Fayek Matta Ishak, The Coptic Holy Icon: thikōn èthouab nremnkheimi, Toronto: Coptologia Theological Publications, 2006.

Fayek M. Ishak was an Egyptian Canadian Coptologist and scholar (1922-2006). Professor Ishak arrived in Canada to teach English Literature at Notre Dame University in Nelson, British Columbia (1966-1967) and then took a permanent position at Lakehead University in Thunder Bay, Ontario (1971-1987). He authored and published the first English translation of the Liturgy of St. Basil (4th century) in North America; a copy of which is accessible at Library and Archives Canada, Ottawa.

Professor Ishak was the founder and editor-in-chief of Coptologia, a journal of Coptic thought and spirituality. Coptologia contains numerous articles on Coptic theology, heritage, monastic life, immigration, and includes contributions from renowned Coptologists such as Aziz Atiya, Otto Meinardus and Iris el-Masri. His family has generously donated the entire collection of Coptologia (1981-2006) and select publications on Coptic life and spirituality.

Now Available in Archival Collections:

Collection F0733 – Coptic Canadian History Project (CCHP) collection

0.32 m of textual records
77 photographs: b&w and col.; 24x30.3cm or smaller
1 architectural drawing; 49x60.5cm
1 cross
Further accruals are expected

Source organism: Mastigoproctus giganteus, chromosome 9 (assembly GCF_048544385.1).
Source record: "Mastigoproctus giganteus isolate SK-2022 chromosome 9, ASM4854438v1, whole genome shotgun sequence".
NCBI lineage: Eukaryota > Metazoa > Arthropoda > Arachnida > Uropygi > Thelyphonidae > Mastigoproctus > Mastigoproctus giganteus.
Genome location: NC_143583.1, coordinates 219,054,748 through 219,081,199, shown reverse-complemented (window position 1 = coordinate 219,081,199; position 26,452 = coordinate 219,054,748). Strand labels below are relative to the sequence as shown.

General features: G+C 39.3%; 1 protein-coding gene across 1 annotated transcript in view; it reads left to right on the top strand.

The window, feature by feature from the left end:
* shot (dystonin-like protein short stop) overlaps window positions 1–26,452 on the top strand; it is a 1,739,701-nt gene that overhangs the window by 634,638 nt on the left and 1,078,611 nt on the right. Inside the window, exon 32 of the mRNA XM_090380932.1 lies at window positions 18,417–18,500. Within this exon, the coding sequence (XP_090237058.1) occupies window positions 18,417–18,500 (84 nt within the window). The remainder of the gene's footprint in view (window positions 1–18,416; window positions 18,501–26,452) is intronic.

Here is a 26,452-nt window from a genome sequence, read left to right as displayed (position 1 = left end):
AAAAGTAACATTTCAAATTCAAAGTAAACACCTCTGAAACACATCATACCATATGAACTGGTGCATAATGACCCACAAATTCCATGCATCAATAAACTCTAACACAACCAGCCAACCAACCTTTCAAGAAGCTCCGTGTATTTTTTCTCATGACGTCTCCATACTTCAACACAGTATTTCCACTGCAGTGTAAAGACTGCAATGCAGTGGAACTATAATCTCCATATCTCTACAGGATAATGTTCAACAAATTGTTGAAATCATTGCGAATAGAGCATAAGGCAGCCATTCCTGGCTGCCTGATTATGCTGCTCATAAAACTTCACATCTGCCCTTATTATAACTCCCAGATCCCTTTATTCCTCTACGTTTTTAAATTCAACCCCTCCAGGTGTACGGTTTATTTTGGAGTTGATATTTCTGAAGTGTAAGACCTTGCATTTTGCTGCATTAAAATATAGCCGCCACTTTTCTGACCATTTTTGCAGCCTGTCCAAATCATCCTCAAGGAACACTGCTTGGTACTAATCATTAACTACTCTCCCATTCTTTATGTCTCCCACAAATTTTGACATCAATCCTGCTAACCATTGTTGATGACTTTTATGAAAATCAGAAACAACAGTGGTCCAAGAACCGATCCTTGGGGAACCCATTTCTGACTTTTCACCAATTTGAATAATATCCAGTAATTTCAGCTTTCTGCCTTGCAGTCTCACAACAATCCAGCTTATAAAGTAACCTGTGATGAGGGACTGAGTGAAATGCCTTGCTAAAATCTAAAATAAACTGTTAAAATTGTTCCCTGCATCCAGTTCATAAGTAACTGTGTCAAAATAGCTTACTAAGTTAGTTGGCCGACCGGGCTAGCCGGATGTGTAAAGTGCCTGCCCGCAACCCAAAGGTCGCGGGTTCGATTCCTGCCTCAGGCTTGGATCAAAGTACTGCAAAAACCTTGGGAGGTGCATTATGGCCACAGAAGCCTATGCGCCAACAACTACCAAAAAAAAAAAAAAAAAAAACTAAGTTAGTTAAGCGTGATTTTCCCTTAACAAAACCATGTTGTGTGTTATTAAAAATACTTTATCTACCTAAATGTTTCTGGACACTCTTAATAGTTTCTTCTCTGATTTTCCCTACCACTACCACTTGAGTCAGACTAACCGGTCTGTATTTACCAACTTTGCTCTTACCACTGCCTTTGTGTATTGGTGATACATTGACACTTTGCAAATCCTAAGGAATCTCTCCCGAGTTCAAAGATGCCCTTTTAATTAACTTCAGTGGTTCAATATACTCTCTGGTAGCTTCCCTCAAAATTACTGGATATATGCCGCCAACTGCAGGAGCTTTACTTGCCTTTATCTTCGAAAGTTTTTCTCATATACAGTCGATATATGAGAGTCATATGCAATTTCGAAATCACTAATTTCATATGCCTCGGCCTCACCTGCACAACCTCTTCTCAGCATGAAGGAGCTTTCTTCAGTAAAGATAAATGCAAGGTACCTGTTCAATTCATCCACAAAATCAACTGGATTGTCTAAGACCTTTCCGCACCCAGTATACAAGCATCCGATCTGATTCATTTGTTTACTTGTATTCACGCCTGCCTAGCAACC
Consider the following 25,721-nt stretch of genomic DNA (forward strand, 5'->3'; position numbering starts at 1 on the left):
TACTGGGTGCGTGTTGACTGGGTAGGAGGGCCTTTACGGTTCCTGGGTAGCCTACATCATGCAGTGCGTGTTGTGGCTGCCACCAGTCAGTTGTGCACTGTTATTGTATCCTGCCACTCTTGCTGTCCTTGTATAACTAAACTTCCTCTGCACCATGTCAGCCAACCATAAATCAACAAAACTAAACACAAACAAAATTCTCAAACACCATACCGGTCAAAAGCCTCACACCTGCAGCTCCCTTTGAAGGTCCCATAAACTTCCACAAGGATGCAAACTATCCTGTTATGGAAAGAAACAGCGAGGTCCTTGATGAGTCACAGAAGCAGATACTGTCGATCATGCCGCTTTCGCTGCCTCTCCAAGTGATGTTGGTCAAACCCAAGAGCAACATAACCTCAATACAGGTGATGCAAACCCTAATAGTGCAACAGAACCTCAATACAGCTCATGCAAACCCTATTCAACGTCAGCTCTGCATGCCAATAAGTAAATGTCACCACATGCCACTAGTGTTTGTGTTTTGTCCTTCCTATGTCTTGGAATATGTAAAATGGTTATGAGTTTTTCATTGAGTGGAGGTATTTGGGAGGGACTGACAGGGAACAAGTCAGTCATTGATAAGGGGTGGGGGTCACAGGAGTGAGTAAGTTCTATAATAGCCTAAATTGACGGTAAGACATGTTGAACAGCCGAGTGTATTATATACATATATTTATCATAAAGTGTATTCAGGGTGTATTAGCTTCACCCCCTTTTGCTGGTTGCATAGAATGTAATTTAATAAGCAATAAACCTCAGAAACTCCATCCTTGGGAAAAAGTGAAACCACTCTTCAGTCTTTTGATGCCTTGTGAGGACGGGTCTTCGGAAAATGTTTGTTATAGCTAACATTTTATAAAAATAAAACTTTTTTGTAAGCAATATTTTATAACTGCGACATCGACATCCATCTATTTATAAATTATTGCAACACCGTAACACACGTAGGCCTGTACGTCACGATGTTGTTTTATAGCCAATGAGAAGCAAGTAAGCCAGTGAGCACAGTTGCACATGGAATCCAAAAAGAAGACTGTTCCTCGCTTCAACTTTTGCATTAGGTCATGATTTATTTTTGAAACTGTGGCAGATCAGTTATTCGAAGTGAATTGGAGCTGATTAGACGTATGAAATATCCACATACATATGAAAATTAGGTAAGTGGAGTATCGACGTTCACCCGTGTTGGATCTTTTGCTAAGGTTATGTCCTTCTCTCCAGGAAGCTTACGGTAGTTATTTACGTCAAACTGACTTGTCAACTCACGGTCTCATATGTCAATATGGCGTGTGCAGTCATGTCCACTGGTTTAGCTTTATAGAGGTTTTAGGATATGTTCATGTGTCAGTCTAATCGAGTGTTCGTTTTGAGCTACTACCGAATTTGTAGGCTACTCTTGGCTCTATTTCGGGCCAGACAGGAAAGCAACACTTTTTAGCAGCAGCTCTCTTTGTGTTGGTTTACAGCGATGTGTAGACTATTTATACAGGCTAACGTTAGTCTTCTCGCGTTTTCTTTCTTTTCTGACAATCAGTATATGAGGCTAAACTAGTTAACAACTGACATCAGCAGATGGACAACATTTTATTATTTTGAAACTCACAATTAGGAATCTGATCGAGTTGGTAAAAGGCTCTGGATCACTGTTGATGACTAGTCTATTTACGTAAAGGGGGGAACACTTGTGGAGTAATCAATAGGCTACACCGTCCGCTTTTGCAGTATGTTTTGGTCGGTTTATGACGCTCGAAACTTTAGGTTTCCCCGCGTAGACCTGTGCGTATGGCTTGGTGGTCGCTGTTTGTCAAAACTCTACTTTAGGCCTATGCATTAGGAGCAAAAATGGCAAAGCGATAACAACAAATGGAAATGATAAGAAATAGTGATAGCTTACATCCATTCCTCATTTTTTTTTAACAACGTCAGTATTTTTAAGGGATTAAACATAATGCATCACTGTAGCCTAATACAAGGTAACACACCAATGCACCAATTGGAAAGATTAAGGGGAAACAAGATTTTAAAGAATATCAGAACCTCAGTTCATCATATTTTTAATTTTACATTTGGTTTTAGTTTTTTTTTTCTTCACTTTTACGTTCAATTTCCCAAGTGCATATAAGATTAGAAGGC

Father Marcos A. Marcos was born in Sohag, Upper Egypt as Wagdi Elias Abdel Massieh. After studying in the United States from 1958 – 1962, he returned to Cairo to teach at the Clerical College. He was ordained as Father Marcos on August 9th, 1964 as the first priest for Coptic émigrés in North America. Father Marcos and his wife Susan arrived in Toronto in November 1964 and for Toronto’s Coptic immigrants, Father Marcos remains their “flying priest.”

With the support of Father Marcos, his family, and friends, the Coptic Canadian History Project has facilitated the donation of a collection of photographs, letters, and publications which are currently available at the Clara Thomas Archives. This material documents the history of the first Coptic Orthodox priest to serve in North America.

Helene Moussa currently serves as the Volunteer Curator at the Coptic Museum of Canada (formerly St. Mark’s Coptic Museum), Scarborough, ON. A sociologist, Helene Moussa taught at the American University in Cairo  (1955-1957), was the Dean of the School of Social Work in Haile Selassie I University, Addis Ababa, Ethiopia (1958-1967), and lectured at York University, the University of Toronto, and the Centre for Christian Studies (1971-1988). She also served as the Executive Secretary for Uprooted People in the Middle East, Asia and the Pacific Islands for the World Council of Churches in Geneva, Switzerland (1994–1998).

Helene Moussa has generously donated a single storage file box (15x12x10″) containing her collection of various magazines and newsletters that document the parish history of St. Mark’s Coptic Orthodox Church, Scarborough, ON. This is the first Coptic church built (not rented or bought) in North America. Textual and photographic materials are currently available at the Clara Thomas Archives.

New Donations in Processing!